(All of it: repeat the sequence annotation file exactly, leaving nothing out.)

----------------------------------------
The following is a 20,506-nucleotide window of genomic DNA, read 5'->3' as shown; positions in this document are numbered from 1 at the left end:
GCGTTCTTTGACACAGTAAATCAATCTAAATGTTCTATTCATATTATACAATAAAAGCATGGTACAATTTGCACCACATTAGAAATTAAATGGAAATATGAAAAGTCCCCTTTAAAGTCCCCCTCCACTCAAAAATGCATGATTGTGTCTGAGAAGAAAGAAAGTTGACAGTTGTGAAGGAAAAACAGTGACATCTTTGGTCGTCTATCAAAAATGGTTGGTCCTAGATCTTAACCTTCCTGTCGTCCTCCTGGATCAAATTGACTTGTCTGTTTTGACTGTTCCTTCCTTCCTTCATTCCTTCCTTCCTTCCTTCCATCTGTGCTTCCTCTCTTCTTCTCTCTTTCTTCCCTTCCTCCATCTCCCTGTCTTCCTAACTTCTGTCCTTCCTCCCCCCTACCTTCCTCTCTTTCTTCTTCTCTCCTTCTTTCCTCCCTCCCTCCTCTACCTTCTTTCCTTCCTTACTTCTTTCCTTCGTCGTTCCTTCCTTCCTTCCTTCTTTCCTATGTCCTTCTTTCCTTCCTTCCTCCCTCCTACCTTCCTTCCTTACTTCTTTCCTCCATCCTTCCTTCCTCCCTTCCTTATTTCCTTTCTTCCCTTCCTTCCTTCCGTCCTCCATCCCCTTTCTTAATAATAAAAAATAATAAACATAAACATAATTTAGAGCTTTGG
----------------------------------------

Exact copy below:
The following is a 20,506-nucleotide window of genomic DNA, read 5'->3' as shown; positions in this document are numbered from 1 at the left end:
GCGTTCTTTGACACAGTAAATCAATCTAAATGTTCTATTCATATTATACAATAAAAGCATGGTACAATTTGCACCACATTAGAAATTAAATGGAAATATGAAAAGTCCCCTTTAAAGTCCCCCTCCACTCAAAAATGCATGATTGTGTCTGAGAAGAAAGAAAGTTGACAGTTGTGAAGGAAAAACAGTGACATCTTTGGTCGTCTATCAAAAATGGTTGGTCCTAGATCTTAACCTTCCTGTCGTCCTCCTGGATCAAATTGACTTGTCTGTTTTGACTGTTCCTTCCTTCCTTCATTCCTTCCTTCCTTCCTTCCATCTGTGCTTCCTCTCTTCTTCTCTCTTTCTTCCCTTCCTCCATCTCCCTGTCTTCCTAACTTCTGTCCTTCCTCCCCCCTACCTTCCTCTCTTTCTTCTTCTCTCCTTCTTTCCTCCCTCCCTCCTCTACCTTCTTTCCTTCCTTACTTCTTTCCTTCGTCGTTCCTTCCTTCCTTCCTTCTTTCCTATGTCCTTCTTTCCTTCCTTCCTCCCTCCTACCTTCCTTCCTTACTTCTTTCCTCCATCCTTCCTTCCTCCCTTCCTTATTTCCTTTCTTCCCTTCCTTCCTTCCGTCCTCCATCCCCTTTCTTAATAATAAAAAATAATAAACATAAACATAATTTAGAGCTTTGG